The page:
A Book of Minutes

I've just finished reading John Reeves' A Book of Hours (Eerdman's, 2001), and I must say that the title is something of a misnomer since I was able to read all of it in about 30 minutes. The title, obviously, is drawn from the Christian devotional tradition of the late medieval period, not the length of time one is expected to take to read the book, but in that sense the title is still something of a misnomer, since the only real similarity to medieval Hour books lies in the fact that there are sections that correspond, very roughly, to the various parts of the liturgical year. But even there the similarity is somewhat loose, since there is no part of the liturgical year that corresponds to "The Ministry", unless it's supposed to be the tempus per annum.

The poems are written in an informal style--free verse with little or no structure other than the occasional line-break coinciding with a sense break. In fact, the book reads very much like prose that's been typeset with very wide margins and no right-justification. I found some of the poems to be moving. One, called "Epiphany", cleverly juxtaposes articulate and well-crafted descriptions alongside the the image of "the as yet inarticulate Word", and the richness of this language is nicely evocative both of the richness of the gifts of the magi and of the promise of the manger. Another, called "Nunc Dimittis", does a marvelous job of capturing some of the mental anguish that must have accompanied the experiences of Mary and Joseph as they came to understand their son's significance.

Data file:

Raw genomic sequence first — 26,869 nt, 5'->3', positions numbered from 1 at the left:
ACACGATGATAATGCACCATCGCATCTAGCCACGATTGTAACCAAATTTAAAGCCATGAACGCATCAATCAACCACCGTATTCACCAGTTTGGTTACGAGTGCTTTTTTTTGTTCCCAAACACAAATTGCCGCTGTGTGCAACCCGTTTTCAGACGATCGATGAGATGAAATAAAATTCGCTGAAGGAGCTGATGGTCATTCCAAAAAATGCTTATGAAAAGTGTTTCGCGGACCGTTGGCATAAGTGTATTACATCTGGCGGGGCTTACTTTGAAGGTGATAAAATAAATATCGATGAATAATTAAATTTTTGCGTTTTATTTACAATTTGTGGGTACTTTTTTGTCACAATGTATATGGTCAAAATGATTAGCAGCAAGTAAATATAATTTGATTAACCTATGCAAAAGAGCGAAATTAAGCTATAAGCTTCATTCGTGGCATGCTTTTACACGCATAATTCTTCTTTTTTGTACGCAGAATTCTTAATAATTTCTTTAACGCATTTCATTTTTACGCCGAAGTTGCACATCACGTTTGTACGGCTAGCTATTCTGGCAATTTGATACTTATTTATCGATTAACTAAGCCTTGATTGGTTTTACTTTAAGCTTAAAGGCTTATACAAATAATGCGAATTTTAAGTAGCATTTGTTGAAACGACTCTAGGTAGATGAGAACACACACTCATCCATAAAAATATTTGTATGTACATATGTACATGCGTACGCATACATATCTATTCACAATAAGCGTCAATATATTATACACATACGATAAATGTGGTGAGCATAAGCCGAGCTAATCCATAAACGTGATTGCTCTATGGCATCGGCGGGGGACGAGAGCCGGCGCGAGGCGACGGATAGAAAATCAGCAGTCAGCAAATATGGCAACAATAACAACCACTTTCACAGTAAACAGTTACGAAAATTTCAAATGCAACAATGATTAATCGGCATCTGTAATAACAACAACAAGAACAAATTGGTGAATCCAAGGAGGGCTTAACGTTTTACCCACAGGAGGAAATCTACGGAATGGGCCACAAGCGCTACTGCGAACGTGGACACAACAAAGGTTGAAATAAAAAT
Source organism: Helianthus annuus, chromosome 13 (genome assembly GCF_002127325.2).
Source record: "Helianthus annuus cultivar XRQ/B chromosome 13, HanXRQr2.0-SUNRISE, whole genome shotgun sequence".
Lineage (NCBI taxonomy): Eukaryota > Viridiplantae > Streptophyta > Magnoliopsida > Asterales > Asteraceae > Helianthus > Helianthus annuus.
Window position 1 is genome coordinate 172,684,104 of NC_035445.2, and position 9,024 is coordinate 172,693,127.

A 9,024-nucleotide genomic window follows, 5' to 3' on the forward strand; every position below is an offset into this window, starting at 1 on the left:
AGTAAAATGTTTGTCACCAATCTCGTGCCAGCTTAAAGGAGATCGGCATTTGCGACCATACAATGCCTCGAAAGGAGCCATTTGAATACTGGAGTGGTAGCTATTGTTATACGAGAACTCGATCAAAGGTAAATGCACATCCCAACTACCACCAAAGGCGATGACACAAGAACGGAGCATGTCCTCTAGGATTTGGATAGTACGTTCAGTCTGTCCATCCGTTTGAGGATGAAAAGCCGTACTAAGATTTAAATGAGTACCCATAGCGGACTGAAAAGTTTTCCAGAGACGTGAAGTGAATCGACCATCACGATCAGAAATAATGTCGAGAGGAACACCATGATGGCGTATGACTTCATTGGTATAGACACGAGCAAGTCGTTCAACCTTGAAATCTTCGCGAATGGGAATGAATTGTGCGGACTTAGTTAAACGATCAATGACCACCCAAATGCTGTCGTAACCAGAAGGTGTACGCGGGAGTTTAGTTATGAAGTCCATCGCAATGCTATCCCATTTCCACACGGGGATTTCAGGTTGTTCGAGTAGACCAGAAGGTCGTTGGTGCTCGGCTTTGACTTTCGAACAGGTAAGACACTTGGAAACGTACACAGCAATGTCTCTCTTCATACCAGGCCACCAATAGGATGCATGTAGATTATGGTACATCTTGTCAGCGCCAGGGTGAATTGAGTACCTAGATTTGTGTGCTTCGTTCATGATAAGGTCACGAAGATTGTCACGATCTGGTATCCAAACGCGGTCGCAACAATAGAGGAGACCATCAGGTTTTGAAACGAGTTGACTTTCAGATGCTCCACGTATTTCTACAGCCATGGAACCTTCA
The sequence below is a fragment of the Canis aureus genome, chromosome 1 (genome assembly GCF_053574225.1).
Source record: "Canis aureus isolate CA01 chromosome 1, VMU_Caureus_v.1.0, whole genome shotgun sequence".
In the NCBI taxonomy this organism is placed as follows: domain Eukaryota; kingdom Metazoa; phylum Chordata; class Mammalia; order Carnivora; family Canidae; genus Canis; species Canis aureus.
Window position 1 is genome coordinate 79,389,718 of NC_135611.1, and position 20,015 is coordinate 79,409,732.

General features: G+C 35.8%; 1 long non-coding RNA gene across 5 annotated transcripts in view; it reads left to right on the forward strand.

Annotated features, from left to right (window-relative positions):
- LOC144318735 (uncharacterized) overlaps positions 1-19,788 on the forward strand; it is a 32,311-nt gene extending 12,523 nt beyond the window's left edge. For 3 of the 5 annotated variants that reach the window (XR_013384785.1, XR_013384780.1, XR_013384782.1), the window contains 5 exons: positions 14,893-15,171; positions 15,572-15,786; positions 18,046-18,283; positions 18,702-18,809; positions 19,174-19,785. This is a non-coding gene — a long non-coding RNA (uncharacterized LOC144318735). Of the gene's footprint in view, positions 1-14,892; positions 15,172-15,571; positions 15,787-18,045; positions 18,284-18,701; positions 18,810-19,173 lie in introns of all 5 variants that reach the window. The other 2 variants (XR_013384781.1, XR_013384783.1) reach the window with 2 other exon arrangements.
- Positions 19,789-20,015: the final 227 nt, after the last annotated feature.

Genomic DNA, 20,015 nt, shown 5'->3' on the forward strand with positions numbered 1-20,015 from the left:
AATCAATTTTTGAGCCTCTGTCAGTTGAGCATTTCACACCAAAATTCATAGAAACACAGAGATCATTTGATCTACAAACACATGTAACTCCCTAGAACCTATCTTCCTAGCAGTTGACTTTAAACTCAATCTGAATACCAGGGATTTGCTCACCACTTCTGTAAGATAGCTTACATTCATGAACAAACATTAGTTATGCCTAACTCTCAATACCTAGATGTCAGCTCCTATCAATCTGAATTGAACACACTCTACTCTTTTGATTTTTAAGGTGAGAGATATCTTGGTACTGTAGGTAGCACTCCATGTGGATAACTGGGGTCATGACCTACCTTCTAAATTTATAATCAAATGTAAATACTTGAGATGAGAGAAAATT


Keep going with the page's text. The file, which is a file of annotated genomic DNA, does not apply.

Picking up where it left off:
For me, though, the book is marred by a rather pedestrian device. Many of the poems use the same imagery--the Holocaust--over and over again to indict the failure of Christians to be better witnesses against injustice in their own time. This is, indeed, a serious problem, but of course it is a problem for everyone, not just Christians, and one grows a little weary of being compared to SS men and Gestapo agents. And then there is this little canard, from a poem called "Prophecy":
He was not the first Jew
in history; nor the last,
led away, like a lamb,
to the Gentile slaughterhouse:
but ever since Golgotha,
such killings have multiplied
exponentially, with no end
in sight, and most of them
either perpetrated or instigated
by the Church: pogrom, holocaust,
genocide, all the labels
fit our smug failure
to intervene; we are, by that
measure, accessory to murder.
How is it then,
we ever had the effrontery
to call our era Christian?
Come now, Johnny, tell us how you really feel. This kind of thing, though I dare say sincerely felt, is nevertheless quite preposterous. At any rate, it's getting to be a little old fashioned. But where would poetry be without hyperbole?

Fortunately many of the poems are not marred by this kind of hack sentimentality. The poem called "Postlude" nicely contrasts the beauty of the liturgical season of Christmas with the crass and ugly "holiday season"; "Emergency Admitting" places the question of the miraculous into the context of a modern day emergency ward and the wounds and diseases one is likely to find there; "Maundy Thursday" is a nice meditative reflection on the purely sensory experience of the liturgy and its effects on the soul.

For a book of only 68 pages there is actually a surprising amount to think about here, and to reflect upon. It is a very personal meditation but, in the end, in spite of my qualms, I'm grateful he decided to share it with the rest of us.

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